Survey by PCI Pal shows younger age groups are ‘more concerned’ by data security practices, but older demographic is less forgiving…
Over the last 18-months, we’ve conducted a series of surveys to explore people’s attitudes relating to personal data security. It’s been interesting to uncover the views of consumers in multiple locations across the globe and understand the actions they would take in the event of being a victim of a data breach.
Most recently, we ran a survey that questioned whether, since the Covid-19 pandemic, people are more or less concerned about companies handling their personal data securely, particularly given the fact that many businesses have staff working remotely. We’ve been interested in delving into the data to see if there were any notable differences in the results, based on the different age groups we surveyed:
Our data showed us that the younger age groups – 18-25 and 26-35 – are seemingly more concerned about the way their personal information is being handled during the pandemic, compared to those aged 46 and upwards. 43% of those in the younger age brackets (18-25 & 26-35) stated they were ‘more concerned’, versus 26% of those who stated the same in the older age groups. In fact, a further 70% of those aged 46-55 said they felt ‘about the same’.
We then asked how concerned people are about sharing payment details to businesses operating remotely. The age group expressing most concern appears to be those aged between 26 and 35 years old. 82% said they were concerned – with almost a third of these saying they are ‘extremely concerned’.
On the contrary, the older age group appear to be the least worried, with almost half of this age group expressing ‘slight’ concern and a further 27% saying they are not at all concerned. This result is particularly interesting when you consider that millennials, along with Gen Z, have grown up with sharing online being the norm versus those aged 46+ and perhaps dispels any myths relating to the older generations being more naturally cautious in this regard.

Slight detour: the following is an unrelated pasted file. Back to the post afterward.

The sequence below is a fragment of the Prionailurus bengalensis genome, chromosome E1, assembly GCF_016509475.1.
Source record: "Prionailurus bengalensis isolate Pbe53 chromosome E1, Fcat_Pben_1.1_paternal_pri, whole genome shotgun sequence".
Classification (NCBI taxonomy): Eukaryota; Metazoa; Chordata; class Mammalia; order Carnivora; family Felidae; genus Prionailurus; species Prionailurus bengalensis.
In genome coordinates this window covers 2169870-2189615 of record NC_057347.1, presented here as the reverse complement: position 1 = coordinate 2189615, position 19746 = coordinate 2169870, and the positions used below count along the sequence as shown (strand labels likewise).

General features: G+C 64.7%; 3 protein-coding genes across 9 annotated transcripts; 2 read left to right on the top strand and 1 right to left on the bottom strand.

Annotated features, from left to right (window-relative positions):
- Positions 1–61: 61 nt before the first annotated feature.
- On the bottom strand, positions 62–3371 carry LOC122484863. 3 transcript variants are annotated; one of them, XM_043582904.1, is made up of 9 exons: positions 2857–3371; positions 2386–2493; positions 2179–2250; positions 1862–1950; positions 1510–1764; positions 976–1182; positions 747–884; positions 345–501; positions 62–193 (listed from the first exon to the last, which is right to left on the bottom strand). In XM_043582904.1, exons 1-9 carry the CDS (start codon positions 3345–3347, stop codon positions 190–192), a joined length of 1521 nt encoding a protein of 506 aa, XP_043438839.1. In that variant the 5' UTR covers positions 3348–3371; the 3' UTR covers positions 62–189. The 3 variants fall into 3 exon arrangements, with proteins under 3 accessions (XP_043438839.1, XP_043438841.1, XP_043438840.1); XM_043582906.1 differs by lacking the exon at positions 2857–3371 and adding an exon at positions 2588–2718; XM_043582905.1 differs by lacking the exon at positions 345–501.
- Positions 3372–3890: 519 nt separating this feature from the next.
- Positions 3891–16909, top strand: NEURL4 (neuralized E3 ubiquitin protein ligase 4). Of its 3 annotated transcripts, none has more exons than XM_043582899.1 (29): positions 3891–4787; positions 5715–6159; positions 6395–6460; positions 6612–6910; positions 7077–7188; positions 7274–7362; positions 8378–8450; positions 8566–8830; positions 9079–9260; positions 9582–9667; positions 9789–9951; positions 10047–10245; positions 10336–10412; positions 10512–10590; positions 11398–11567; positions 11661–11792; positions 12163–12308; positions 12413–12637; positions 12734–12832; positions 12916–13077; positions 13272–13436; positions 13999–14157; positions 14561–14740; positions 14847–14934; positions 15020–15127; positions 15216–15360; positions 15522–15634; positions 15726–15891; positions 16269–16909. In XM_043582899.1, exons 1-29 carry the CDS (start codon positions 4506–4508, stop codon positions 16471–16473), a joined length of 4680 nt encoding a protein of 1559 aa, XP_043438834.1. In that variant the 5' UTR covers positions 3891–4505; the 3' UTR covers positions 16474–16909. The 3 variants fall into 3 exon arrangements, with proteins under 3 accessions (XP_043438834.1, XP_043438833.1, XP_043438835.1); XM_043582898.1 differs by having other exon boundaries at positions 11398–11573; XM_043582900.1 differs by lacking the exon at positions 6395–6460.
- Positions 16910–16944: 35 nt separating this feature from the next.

We then put consumers’ loyalty to the test and asked, if their personal data was compromised due to poor data security practices of a business amid the pandemic, what action would they take. What was clear here is that those aged 46 and above will be more inclined to take their future business elsewhere, with an average of 40% saying they would never return to the business (compared to 24% of those aged 18-25 who said the same).
Instead the youngest age bracket surveyed appear to be inclined to forgive more quickly, with them saying they would stop spending with the organisation ‘for a few months’ (39%), whereas a third of those aged 26-35 would stay away for ‘a number of years’.
Overall, the findings show a clear pattern that no matter what age bracket, customers will take their money elsewhere in the event of their personal data being compromised – whether it is for a few months, years or in totality. As such, organisations cannot be complacent, but instead need to step-up to ensure they are doing all they can to keep customer data secure. In doing so, it will go a long way to safeguarding future custom and loyalty overall.